Adam’s story

My name is Adam. I’m 37 years old. I am a privileged father of two girls, aged 10 and 7.

In the past 12 months, to enhance my parenting skills and involvement with my children, I have been participating in a program run by the University of Newcastle called ‘Daughters and Dads’. The focus of the program is on the positive outcomes for young women through having healthy relationships with their dads and from being encouraged to be physically active.

Essentially, this program has opened my eyes to gender inequality. Up to this point in my life I’ve never really been concerned with it, as I’m a middle-class white man and life is easy. I find it shocking that I haven’t seen the many instances of inequality within our society until now, and I am equally as shocked to see such behaviours being reinforced by the actions of our government and schools. I have decided I must try and do something to help make the world a better place for my daughters, wife, mother, and all women.

This leads me to my recent experience at our daughters’ school, regarding changing and improving the school uniform. The school openly states that its focus is primarily on academics, and when it was raised at P&C (by another parent) that schools will be required to provide girls with a shorts option in 2021, it was clear that the outdated girls tunic needed to be reviewed.

The P&C executive and Principal took an interesting path once the decision had been made to start the process of changing the uniform. They formed an ‘invitation only’ Uniform Committee (consisting of none of the parents that were pushing for a gender neutral or active uniform, for example polo shirts) and sent out a survey to all school parents through the school bag app, which had questions worded in a way that meant you couldn’t support the school taking on a more gender neutral uniform.

The process that the P&C executive and school Principal took caused much uproar at P&C meetings and upset a lot of parents who felt passionately about the issue. Parents felt they were being silenced and removed from the process. I was one of the parents who felt upset by this seemingly secretive and controlled approach to the uniform change. During a tense moment at one of the P&C meetings the President caved in and asked, “Will it make you happy if you have a representative on the Uniform Committee?” I put my hand up to be a part of the committee.

I went along to these meetings ready to put forward the idea of a gender-neutral, active uniform. The Principal was not keen on this, feeling that a formal uniform was more appropriate for a high achieving academic school. The Uniform Committee and Principal disregarded, ignored, and at times mocked the scientific research I took to meetings, showing that tunics, skirts, and non-active uniforms discouraged young women in being physically active.

The Uniform Committee had no interest in facts, only their own agenda and vision. No amount of preparation for these meetings could have combatted their unwillingness to listen to a different voice. There is no doubt about it, I experienced bullying within these meetings that resulted in a huge amount of stress and loss of sleep for me. I was worried that my views and passions on the subject of uniform change would affect my children, knowing that their teachers were a part of this committee and the heated conversations that had occurred.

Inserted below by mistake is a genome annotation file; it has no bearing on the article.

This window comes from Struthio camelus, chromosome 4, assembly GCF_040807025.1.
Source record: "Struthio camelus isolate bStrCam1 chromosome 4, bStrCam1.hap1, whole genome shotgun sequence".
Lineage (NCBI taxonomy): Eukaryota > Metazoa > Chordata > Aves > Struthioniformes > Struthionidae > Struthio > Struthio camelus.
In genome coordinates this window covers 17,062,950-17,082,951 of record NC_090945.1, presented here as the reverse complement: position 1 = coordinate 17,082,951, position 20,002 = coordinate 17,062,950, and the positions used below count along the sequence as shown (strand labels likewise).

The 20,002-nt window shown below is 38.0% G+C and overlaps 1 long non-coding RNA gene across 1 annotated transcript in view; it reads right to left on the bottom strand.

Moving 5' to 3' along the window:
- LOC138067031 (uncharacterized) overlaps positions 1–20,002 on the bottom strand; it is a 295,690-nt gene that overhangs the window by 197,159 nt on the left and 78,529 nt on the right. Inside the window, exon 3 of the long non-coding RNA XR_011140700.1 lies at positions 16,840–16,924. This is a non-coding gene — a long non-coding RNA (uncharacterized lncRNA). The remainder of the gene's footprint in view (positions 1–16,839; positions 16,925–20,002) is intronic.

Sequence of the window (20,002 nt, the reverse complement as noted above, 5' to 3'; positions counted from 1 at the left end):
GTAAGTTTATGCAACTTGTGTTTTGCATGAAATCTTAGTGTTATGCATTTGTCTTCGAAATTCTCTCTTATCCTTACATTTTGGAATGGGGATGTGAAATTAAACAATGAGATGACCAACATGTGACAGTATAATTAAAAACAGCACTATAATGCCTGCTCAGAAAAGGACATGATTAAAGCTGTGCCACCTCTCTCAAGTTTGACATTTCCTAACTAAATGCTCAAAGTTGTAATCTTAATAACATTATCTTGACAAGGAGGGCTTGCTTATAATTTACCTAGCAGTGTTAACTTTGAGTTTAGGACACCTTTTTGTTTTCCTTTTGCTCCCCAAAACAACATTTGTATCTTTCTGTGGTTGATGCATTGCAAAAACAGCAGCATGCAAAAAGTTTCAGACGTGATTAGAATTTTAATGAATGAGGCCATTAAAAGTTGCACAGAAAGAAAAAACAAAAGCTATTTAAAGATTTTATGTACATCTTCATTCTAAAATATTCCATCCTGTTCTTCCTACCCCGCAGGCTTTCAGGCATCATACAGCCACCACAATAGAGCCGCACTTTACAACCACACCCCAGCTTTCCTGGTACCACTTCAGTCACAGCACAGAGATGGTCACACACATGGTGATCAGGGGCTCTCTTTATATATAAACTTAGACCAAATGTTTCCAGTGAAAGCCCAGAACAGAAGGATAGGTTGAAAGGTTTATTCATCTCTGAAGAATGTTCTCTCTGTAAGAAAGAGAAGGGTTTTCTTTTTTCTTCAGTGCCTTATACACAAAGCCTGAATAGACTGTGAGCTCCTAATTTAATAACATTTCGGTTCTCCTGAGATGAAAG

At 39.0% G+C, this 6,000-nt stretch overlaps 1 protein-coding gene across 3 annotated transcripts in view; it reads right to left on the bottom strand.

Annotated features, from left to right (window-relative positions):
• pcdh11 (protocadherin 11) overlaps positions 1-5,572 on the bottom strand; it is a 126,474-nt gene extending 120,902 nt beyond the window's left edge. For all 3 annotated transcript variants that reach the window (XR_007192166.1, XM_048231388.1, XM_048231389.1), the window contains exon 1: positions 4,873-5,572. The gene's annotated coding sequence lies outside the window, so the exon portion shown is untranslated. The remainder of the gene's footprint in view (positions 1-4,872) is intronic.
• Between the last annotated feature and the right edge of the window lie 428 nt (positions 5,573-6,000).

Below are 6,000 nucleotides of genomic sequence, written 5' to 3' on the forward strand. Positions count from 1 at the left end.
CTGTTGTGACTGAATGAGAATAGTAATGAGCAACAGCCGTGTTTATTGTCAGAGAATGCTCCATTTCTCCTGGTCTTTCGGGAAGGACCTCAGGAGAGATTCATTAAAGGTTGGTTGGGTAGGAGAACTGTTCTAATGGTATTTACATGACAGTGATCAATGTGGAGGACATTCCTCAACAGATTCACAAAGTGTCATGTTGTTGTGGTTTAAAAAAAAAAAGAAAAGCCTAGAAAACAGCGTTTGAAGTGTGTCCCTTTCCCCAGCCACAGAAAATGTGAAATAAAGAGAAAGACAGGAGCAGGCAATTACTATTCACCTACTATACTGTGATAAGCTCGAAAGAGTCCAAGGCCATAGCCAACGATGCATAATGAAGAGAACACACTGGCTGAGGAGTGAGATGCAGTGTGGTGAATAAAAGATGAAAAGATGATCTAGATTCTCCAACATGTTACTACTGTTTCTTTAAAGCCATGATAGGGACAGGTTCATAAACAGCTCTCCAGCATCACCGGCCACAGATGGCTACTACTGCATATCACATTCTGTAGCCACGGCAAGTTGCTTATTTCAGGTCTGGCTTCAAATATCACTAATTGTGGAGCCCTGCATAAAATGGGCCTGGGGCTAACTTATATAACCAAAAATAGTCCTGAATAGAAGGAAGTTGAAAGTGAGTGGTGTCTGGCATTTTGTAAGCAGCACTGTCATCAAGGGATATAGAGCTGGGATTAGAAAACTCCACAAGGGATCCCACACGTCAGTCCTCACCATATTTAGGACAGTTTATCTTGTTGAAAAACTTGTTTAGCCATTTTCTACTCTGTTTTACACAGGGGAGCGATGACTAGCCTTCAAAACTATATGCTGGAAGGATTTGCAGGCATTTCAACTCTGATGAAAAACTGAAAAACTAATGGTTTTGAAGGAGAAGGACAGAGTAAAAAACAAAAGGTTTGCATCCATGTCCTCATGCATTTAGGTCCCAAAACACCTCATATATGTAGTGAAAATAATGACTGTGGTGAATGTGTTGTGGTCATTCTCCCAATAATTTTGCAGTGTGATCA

But the disbelief and anger I felt after meetings spurred me on to continue to fight for inclusive change at this school. I contacted the Department of Education Health and Wellbeing Officer and even ended up taking the issue to our local state member. I was encouraged to ask the Principal to consider Article 55 (The Transgender Rights of Students) and my local member was extremely supportive, offering to approach the school on my behalf, if needed.

My wife and I put forward Article 55 to the Principal and we were assured days later that although the school uniform would remain formal in nature and essentially gendered (there would be ‘Peter Pan’ rounded collars with culottes for ‘Option 1’ uniform and straight collars with shorts for ‘Option 2’). All students could choose to mix and match the shirts and uniform bottoms of their choice. This means my girls now go to school in straight collared shirts and shorts, and within weeks of wearing the new uniform, my eldest daughter started playing sport at lunchtime – something she hadn’t done before.

I decided that although it wasn’t the win I originally set out for, it was a win none-the-less and should be celebrated. The new uniform is a lot better than the tunics they were wearing before. Plus, I’ve already heard the new kindergarten parents complaining about the ironing of the shirts, so perhaps it won’t be long before someone else asks for polo shirts to be a bigger part of the uniform!

We can make a difference in making this world better for girls. We need to try. If you’re a parent fighting for uniform change in your school, you will require resilience, persistence, a positive attitude, and bravery. It will be hard. You won’t sleep. Support from a loved one will be essential.

But I cannot encourage you enough to have a go. Our girls depend on us.